NanoLipo similarly burns fat cells, but uses an injection of gold nanoparticles into fat cells to better target problem areas. A laser heats up the particles, melting the excess fat. Before medical professionals started using gold nanoparticles for making people thinner, they were employed in the effort to cure cancer. Those efforts seem to have stalled for the moment, but NanoLipo is moving full steam ahead toward marketing their procedure to the public, sending out press releases touting new hires and bragging about the potential of their product.
Another up-and-coming non-invasive technique is the "vampire facelift," so called because it involves the extraction of blood from the patient. That blood is then run through a centrifuge to extract platelet-rich plasma. That plasma is injected back into the face with a syringe. For an extra fee, the treatment also includes an injection of a facial filler like Juvederm, a gel made from hyaluronic acid that is used to fill wrinkles in conjunction with Botox injections or to enhance the fullness of lips. Like Botox, the vampire facelift is popular with those looking for a quick "freshening up" without the high cost or risk that come with the knife. But it also claims to have an advantage over Botox because it comes without the stigma of injecting botulism into your head and doesn't freeze your face into an unmoving rictus grin. Still, the vampire facelift is not without its drawbacks.
In February of 2014, 45-year-old Sandra Perez Gonzalez was arrested in Long Beach in connection with the death of Hamilet Suarez. Gonzalez, a massage therapist, was performing bootleg vampire facelifts out of her studio in the back of a hair salon. Vampire facelifts require no special certification to perform and centrifuges can be purchased easily online. When I last spoke to the Long Beach coroner who handled Suarez's body, I was told all records of her cause of death were being withheld by the authorities. Dr. Marc Darrow , a local practitioner of the vampire facelift, swore that the procedure is not dangerous. He asked me, "Who wants something invasive when you can have something that's simple, where you can walk out the door and you're safe?" I was able to sit in on a demonstration, and besides the obvious gross-out factor of observing a large needle being poked into a person's face near the eyelid, it looked fairly unobtrusive. The patient, an employee of Dr. Darrow, raved about how "fresh" she felt. "It's kind of like having some gum in your cheek," she said.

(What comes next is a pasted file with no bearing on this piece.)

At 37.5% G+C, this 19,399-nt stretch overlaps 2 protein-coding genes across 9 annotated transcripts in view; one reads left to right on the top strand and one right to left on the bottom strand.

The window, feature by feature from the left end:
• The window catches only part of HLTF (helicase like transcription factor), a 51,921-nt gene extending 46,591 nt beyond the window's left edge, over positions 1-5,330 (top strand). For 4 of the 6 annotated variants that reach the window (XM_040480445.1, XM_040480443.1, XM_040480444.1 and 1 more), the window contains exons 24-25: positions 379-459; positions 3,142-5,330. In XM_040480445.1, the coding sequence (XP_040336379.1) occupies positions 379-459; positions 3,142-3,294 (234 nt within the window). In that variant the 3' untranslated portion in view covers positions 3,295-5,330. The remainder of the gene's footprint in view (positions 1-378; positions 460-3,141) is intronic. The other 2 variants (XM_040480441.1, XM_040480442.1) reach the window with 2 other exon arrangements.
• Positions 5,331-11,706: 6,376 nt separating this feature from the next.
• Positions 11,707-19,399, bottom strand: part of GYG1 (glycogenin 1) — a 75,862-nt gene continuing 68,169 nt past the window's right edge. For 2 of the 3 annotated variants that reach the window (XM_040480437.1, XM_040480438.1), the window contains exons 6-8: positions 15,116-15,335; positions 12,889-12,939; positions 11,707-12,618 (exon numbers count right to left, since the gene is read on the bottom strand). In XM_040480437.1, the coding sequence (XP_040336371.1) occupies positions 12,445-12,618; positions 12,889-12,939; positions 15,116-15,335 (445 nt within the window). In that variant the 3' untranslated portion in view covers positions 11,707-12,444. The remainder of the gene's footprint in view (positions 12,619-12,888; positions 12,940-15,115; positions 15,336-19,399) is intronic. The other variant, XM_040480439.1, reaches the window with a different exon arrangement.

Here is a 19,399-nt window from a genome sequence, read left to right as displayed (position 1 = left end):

The controversy surrounding vampire facelifts mostly stems from who should profit from it. Dr. Charles Runels, a formerly board certified physician in Alabama, quickly pounced on the marketing cache of the term and trademarked it. Now, he offers "training courses" and licenses the trademark to doctors around the country for a $47 monthly fee.
As with many elective cosmetic procedure, the brand is as important as the results. Kim Kardashian received a vampire facelift on her reality show, which led to numerous trend pieces about how "hot" the technique is with the rich and famous. Dueling studies performed in the last few years contradict each other on whether or not platelet-rich plasma treatments actually work in rejuvenating cells, but that hasn't stopped people from swearing by the injections.
Dr. Runels even seems to think that plasma can improve the human sexual response, as he is also marketing the " O-Shot," which is a platelet infusion into the genitals to stimulate more intense orgasms. Slap a catchy, trademarked name and a celebrity endorsement onto a relatively easy product and off you go. The Botox trend started in a similar fashion, going from the elite down to the rank-and-file of Los Angeles and other major cities. Whether or not nanoliposuction, vampire facelifts, or other new-wave procedures takes off is less up to the doctors and more to the marketing professionals who peddle their wares.